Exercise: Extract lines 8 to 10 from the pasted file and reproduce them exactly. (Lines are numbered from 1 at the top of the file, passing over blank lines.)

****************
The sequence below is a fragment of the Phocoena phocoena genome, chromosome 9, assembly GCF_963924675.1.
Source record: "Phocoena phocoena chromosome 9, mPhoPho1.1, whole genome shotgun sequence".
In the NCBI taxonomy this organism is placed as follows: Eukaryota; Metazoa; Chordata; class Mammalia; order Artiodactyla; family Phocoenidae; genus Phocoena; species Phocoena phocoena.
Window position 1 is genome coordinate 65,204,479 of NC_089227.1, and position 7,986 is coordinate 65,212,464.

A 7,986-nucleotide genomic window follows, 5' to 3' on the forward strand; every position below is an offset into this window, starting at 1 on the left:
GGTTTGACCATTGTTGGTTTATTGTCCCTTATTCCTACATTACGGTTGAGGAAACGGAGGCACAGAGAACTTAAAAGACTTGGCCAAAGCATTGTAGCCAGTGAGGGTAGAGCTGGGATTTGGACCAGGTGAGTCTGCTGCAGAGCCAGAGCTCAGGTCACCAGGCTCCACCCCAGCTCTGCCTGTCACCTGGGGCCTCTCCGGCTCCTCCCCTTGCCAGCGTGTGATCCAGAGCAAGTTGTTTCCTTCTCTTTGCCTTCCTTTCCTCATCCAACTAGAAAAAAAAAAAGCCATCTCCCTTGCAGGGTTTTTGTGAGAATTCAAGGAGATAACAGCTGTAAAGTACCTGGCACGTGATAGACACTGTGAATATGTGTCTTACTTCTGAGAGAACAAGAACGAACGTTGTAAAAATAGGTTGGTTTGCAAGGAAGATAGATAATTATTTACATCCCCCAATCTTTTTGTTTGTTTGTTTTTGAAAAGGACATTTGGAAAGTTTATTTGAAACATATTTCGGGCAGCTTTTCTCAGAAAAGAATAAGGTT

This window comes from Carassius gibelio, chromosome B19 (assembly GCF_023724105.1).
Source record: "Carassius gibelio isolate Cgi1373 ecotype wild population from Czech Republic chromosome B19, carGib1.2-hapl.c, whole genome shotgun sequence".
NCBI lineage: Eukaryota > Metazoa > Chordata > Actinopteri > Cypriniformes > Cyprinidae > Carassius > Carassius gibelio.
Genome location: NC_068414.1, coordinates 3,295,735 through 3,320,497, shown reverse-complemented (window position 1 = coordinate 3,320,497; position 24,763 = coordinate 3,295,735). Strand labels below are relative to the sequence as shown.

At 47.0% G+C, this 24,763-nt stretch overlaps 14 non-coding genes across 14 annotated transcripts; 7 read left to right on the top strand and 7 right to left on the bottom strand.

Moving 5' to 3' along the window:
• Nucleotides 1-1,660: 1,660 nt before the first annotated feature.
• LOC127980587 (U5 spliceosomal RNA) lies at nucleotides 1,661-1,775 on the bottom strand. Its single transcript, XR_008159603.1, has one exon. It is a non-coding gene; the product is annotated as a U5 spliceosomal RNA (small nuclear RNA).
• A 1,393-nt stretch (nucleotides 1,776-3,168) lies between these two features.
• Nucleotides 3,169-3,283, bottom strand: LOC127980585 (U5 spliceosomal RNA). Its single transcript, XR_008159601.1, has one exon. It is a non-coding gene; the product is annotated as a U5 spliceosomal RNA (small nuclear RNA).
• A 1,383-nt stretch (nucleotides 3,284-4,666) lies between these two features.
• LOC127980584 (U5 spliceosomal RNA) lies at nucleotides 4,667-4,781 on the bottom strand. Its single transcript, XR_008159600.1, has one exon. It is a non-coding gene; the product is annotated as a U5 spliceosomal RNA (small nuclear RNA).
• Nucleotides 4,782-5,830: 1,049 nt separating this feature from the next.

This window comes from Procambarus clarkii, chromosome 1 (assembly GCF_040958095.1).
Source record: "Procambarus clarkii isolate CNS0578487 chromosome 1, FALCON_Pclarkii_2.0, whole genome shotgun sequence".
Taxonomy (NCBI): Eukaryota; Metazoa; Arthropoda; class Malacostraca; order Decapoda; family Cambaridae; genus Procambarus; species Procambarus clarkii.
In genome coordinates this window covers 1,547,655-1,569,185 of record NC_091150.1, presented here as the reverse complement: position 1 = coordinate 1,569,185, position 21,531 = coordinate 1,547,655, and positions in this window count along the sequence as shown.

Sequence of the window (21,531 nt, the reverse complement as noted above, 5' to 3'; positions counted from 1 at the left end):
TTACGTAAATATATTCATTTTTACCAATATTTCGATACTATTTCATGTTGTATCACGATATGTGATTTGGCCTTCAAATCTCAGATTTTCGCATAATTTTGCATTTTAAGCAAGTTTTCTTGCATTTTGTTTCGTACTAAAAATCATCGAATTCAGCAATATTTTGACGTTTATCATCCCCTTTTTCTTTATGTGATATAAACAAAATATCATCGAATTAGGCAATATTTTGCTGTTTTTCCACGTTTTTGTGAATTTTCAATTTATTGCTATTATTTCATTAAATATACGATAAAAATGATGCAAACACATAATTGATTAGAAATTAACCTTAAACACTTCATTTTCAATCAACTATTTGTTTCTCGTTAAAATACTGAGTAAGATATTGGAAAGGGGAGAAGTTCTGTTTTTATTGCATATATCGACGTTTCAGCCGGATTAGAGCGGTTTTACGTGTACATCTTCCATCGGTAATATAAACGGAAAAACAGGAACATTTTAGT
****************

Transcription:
Source record: "Carassius gibelio isolate Cgi1373 ecotype wild population from Czech Republic chromosome B19, carGib1.2-hapl.c, whole genome shotgun sequence".
NCBI lineage: Eukaryota > Metazoa > Chordata > Actinopteri > Cypriniformes > Cyprinidae > Carassius > Carassius gibelio.
Genome location: NC_068414.1, coordinates 3,295,735 through 3,320,497, shown reverse-complemented (window position 1 = coordinate 3,320,497; position 24,763 = coordinate 3,295,735). Strand labels below are relative to the sequence as shown.